Itís a bit of an insult to all the Brits who work perfectly hard. Thereís also a difference in circumstance between Poles and Brits. Many Poles intend to make some money and return to Poland, profiting from the massive disparity in wages. Good for them, but itís a totally different situation to a British person contemplating taking a dismal job for ever and ever and ever.

And underlying the whole 'hardworking Polesí narrative is some very harsh economic reality. The fact is that wages in Poland are *terrible*. As a result, £600 handing out leaflets obviously has some appeal, compared with £200 a month for being a teacher. However, the sums donít really add up. The problem is that £600 doesnít go very far, given the costs of living in the UK. (Adam, the Polish guy interviewed by the BBC who is earning £600 a month says he is living 'very cheaplyí with his sister.)

Thereís also a question about what happens to Poles in the longer term. Doing a crap job for a while is something most people can put up with. The question is whether they can move on from this. If they canít, then in the longer term then Poles and other immigrants will find themselves stuck in a rut, getting shitty jobs done at minimum cost to employers.

Thereís also the claim that Polish immigrant workers (and others) are *not* competing for jobs with Brits, because they are doing the jobs no one else wants to do. There are some questions to be asked about this assumption. In economic terms, filling workforce gaps in the economy is a good thing. Notable examples are the shortages of teachers, engineers and doctors, and for employers and qualified immigrants who are prepared to move to the UK, this is an excellent opportunity. And in purely economic terms, the UK economy benefits from people doing the lousy, badly-paid jobs that no one else wants to do, but need doing.

The problem is that thereís a reason why people donít want to do shitty jobs.

The 'benefits cultureí certainly exists, but shitty jobs have a number of drawbacks. By definition the work itself is grim. Often, the work is provided by agencies, which frequently means temp work, or short-term contracts with no job security. And above all, thereís the money. At the bottom of the employment scale, wages can be incredibly low relative to the cost of living, and have been for some time. One of the reasons people choose to live on benefits is that it offers a certain security - that and the fact that thereís not much point spending 40 hours a week in a terrible job for £20 more than what youíd get on benefits.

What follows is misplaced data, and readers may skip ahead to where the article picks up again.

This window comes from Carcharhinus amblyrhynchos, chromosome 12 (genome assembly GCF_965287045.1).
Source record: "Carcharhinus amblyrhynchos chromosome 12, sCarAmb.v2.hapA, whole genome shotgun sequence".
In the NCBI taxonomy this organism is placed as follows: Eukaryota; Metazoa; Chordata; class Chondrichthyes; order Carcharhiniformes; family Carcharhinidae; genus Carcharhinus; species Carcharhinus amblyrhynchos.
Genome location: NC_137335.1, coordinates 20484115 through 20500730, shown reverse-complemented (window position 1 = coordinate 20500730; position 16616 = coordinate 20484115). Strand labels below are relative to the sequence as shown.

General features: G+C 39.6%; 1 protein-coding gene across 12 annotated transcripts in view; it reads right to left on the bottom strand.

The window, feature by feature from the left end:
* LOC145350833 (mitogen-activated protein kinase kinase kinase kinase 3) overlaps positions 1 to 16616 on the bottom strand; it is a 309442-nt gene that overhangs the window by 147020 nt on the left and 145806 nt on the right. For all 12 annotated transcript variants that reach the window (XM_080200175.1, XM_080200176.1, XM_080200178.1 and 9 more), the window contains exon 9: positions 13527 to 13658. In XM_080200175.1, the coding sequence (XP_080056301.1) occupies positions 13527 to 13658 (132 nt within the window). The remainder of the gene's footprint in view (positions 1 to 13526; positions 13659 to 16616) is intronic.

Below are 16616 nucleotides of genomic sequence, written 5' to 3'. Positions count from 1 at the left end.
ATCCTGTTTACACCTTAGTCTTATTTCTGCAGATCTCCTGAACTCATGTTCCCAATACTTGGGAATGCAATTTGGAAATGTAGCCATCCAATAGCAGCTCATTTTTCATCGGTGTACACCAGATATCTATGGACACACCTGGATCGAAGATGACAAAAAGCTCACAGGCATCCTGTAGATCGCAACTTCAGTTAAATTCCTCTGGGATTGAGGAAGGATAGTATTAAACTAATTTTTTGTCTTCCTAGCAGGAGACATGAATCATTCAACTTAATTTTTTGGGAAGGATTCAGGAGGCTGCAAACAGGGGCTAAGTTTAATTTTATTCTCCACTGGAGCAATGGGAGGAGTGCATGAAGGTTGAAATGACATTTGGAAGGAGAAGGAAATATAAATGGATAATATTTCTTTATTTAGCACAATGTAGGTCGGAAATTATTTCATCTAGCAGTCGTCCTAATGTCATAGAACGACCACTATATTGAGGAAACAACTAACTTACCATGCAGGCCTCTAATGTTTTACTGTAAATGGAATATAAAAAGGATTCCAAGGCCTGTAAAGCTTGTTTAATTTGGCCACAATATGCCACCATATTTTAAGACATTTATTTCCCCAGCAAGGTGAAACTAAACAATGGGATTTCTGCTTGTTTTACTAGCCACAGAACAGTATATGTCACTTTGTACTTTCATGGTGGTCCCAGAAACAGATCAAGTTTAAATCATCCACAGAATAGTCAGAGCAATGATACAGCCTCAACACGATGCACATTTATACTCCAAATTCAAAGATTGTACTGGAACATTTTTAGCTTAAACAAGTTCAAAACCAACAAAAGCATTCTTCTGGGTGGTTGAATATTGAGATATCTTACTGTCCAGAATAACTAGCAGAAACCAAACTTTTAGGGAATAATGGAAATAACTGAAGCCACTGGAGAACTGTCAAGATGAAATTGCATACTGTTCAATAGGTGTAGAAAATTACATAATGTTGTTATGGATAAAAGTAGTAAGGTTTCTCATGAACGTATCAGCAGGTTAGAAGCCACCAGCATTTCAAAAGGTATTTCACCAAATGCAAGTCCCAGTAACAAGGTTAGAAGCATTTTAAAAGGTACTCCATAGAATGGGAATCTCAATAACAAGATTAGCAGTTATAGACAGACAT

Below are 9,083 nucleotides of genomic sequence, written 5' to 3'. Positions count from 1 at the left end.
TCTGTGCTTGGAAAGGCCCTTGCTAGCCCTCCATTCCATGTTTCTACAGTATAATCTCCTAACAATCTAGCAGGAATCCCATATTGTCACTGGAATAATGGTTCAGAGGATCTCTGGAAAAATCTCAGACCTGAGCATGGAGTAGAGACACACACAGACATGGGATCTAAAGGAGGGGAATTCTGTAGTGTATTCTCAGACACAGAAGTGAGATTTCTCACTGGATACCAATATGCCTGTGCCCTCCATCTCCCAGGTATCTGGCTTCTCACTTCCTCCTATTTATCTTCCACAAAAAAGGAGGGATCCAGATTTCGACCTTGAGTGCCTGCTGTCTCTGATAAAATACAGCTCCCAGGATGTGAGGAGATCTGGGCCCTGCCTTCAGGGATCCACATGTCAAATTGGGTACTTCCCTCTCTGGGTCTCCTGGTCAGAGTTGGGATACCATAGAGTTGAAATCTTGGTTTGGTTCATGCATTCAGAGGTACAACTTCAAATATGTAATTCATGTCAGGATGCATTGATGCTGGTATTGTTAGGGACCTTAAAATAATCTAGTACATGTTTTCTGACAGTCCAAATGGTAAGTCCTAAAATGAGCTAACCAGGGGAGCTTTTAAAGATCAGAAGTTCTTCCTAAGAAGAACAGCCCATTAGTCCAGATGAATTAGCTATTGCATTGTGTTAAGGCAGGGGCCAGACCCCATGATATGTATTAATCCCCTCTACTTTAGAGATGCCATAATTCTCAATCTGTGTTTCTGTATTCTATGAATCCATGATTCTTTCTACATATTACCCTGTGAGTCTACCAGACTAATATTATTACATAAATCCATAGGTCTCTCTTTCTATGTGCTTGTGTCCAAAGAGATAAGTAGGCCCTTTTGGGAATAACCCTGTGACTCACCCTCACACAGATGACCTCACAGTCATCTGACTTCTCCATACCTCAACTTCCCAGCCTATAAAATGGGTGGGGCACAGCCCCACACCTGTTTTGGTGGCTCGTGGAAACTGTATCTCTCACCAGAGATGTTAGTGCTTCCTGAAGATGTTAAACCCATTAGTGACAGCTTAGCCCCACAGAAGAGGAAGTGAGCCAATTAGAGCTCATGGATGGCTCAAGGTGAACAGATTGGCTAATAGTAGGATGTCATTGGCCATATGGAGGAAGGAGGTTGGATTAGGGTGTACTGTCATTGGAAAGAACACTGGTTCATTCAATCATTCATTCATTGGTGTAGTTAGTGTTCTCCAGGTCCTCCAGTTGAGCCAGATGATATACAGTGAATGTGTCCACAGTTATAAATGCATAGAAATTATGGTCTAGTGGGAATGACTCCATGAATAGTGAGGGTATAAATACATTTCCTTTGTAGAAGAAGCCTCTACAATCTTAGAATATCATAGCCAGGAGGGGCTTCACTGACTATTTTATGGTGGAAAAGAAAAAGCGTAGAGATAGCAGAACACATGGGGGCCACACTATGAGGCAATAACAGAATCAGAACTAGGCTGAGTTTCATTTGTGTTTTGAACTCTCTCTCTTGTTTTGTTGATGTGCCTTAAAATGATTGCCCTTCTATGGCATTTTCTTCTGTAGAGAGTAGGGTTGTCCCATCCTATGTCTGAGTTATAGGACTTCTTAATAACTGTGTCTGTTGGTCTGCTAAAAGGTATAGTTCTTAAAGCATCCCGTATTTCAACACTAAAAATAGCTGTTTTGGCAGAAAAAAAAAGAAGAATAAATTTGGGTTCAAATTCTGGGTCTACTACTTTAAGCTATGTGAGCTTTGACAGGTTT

Where this relates to cheap immigrant labour is that while most Poles (and other immigrants) may not be competing directly against unskilled UK workers, they *are* helping to keep wages at the minimum level. There isnít an easy answer to the problem of low wages, but itís no wonder employers welcome the Polish workforce.

Of course, you can argue that anything that benefits the economy benefits all of us, or that higher wages will cause inflation, but thatís cold comfort to the millions of people on or around the breadline. (And in the same week that we saw yet more Polish success stories, another report was published highlighting the record levels of debt in the UK. The worst debt tends to affect the least well-off, which makes it hard not to conclude that many people are acquiring terrible debts just to exist.)

Undoubtedly immigration is having massive benefits, both for Poles and other immigrants and the UK as whole. Itís just a shame that the whole issue is too often reported as though the interests of employers are automatically the same as those of the workforce. Theyíre not, unless someone magically discovers a way to have a decent standard of living handing out leaflets.



Comment on this article: letters@thefridaything.co.uk